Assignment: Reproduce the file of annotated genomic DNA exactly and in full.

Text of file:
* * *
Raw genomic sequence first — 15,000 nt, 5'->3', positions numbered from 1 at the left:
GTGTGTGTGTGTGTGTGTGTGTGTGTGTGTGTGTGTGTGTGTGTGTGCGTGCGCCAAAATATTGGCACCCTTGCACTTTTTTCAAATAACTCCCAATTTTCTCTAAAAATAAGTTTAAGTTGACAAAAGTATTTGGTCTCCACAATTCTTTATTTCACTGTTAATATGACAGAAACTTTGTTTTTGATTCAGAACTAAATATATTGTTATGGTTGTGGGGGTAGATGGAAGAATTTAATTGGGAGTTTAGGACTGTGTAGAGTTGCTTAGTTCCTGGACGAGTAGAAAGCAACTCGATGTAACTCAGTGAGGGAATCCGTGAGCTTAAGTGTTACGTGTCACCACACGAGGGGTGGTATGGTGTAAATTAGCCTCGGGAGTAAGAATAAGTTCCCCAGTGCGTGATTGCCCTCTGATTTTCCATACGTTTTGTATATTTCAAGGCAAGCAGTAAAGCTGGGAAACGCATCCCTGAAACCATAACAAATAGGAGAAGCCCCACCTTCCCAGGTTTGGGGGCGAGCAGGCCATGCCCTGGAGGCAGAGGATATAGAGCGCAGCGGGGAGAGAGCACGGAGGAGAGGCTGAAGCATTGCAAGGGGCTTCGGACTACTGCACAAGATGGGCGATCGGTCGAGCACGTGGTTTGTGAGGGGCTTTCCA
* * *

Raw genomic sequence first — 15,000 nt, 5'->3', positions numbered from 1 at the left:
GTGTGTGTGTGTGTGTGTGTGTGTGTGTGTGTGTGTGTGTGTGTGTGCGTGCGCCAAAATATTGGCACCCTTGCACTTTTTTCAAATAACTCCCAATTTTCTCTAAAAATAAGTTTAAGTTGACAAAAGTATTTGGTCTCCACAATTCTTTATTTCACTGTTAATATGACAGAAACTTTGTTTTTGATTCAGAACTAAATATATTGTTATGGTTGTGGGGGTAGATGGAAGAATTTAATTGGGAGTTTAGGACTGTGTAGAGTTGCTTAGTTCCTGGACGAGTAGAAAGCAACTCGATGTAACTCAGTGAGGGAATCCGTGAGCTTAAGTGTTACGTGTCACCACACGAGGGGTGGTATGGTGTAAATTAGCCTCGGGAGTAAGAATAAGTTCCCCAGTGCGTGATTGCCCTCTGATTTTCCATACGTTTTGTATATTTCAAGGCAAGCAGTAAAGCTGGGAAACGCATCCCTGAAACCATAACAAATAGGAGAAGCCCCACCTTCCCAGGTTTGGGGGCGAGCAGGCCATGCCCTGGAGGCAGAGGATATAGAGCGCAGCGGGGAGAGAGCACGGAGGAGAGGCTGAAGCATTGCAAGGGGCTTCGGACTACTGCACAAGATGGGCGATCGGTCGAGCACGTGGTTTGTGAGGGGCTTTCCA